When a solar storm strikes the Earth, however, the impact of it against the magnetic field’s foreshock causes this ‘music’ to rise in pitch — and become far more complex.
In the same year NASA released a chilling compilation of the ‘sounds’ of space, bringing to life the radio emissions captured by its spacecraft as they journey across the solar system.
The space agency released its ‘Spooky Sounds from Across the Solar System’ playlist ahead of Halloween.
The compilation included 22 snippets of ‘space sounds,’ revealing a stunning new perspective on the planets and other mysterious objects in our solar system.
‘Soaring to the depths of our universe, gallant spacecraft roam the cosmos, snapping images of celestial wonders,’ NASA said.
‘Some spacecraft have instruments capable of capturing radio emissions. When scientists convert these to sound waves, the results are eerie to hear.’
The list includes a clip from when the Juno spacecraft crossed the boundary of Jupiter’s magnetic field on June 24, 2016, capturing its remarkable encounter with the bow shock over two hours.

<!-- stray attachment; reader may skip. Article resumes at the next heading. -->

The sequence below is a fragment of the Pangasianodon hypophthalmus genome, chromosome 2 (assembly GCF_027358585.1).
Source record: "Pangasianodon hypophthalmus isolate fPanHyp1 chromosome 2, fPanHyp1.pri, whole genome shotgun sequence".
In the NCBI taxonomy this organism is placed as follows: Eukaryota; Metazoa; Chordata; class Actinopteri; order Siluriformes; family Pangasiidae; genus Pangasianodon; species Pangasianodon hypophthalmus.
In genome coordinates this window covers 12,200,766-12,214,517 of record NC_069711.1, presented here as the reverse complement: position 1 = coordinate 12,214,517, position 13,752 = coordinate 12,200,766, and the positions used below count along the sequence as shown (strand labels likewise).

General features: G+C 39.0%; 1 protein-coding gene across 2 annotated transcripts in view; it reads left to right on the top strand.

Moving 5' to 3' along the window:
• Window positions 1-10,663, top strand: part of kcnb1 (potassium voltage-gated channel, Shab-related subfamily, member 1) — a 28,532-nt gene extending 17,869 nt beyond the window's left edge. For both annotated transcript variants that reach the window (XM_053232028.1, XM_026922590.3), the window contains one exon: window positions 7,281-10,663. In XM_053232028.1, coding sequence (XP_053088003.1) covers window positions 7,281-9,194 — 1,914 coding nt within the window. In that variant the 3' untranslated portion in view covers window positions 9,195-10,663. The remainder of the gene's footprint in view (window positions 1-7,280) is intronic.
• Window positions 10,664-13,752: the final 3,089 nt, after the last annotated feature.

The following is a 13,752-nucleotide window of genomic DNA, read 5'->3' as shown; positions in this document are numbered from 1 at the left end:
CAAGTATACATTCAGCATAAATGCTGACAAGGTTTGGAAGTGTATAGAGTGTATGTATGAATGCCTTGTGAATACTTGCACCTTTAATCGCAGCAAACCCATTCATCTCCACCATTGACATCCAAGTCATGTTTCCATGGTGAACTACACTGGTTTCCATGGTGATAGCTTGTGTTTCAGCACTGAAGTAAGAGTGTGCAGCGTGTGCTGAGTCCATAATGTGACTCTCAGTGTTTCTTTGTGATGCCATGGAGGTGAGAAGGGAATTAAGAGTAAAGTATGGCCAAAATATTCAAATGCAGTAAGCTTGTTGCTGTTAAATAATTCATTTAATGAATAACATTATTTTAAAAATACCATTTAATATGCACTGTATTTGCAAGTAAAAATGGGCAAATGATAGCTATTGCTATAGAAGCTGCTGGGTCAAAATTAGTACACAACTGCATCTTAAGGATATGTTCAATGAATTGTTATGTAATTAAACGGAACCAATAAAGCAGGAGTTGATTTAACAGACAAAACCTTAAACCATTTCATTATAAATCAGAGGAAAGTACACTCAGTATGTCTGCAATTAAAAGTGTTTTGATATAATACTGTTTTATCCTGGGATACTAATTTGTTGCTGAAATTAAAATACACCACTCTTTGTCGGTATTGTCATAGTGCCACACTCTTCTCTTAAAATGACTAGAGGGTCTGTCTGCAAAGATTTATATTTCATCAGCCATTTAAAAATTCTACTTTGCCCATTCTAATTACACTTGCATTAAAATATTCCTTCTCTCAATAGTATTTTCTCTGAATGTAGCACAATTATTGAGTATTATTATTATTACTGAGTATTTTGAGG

It also reveals the surf-like roar of plasma waves rippling across space, captured EMFISIS instrument aboard NASA’s Van Allen Probes.
And, the playlist contains numerous examples of Saturn’s radio emissions, gathered by its now terminated Cassini spacecraft.
RESEARCHERS REVEAL THE ‘SONGS’ OF SATURN
In homage to the historic Cassini mission, the researchers from the Canadian Institute for Theoretical Astrophysics (CITA) created two pieces of music based on Saturn’s moons and rings.
As the objects remain locked in this repeating pattern, they exert rhythmic gravitational tugs, which can then be converted into musical harmony.
‘Wherever there is resonance there is music, and no other place in the solar system is more packed with resonances than Saturn,’ said astrophysicist Matt Russo, a postdoctoral researcher at the CITA in the Faculty of Arts and Science at U of T.
Based on the orbital motion of the objects circling the ringed planet, a team of astrophysicists has created the soundtrack of Saturn, revealing the hidden notes and rhythms of frequencies typically imperceptible to human ears.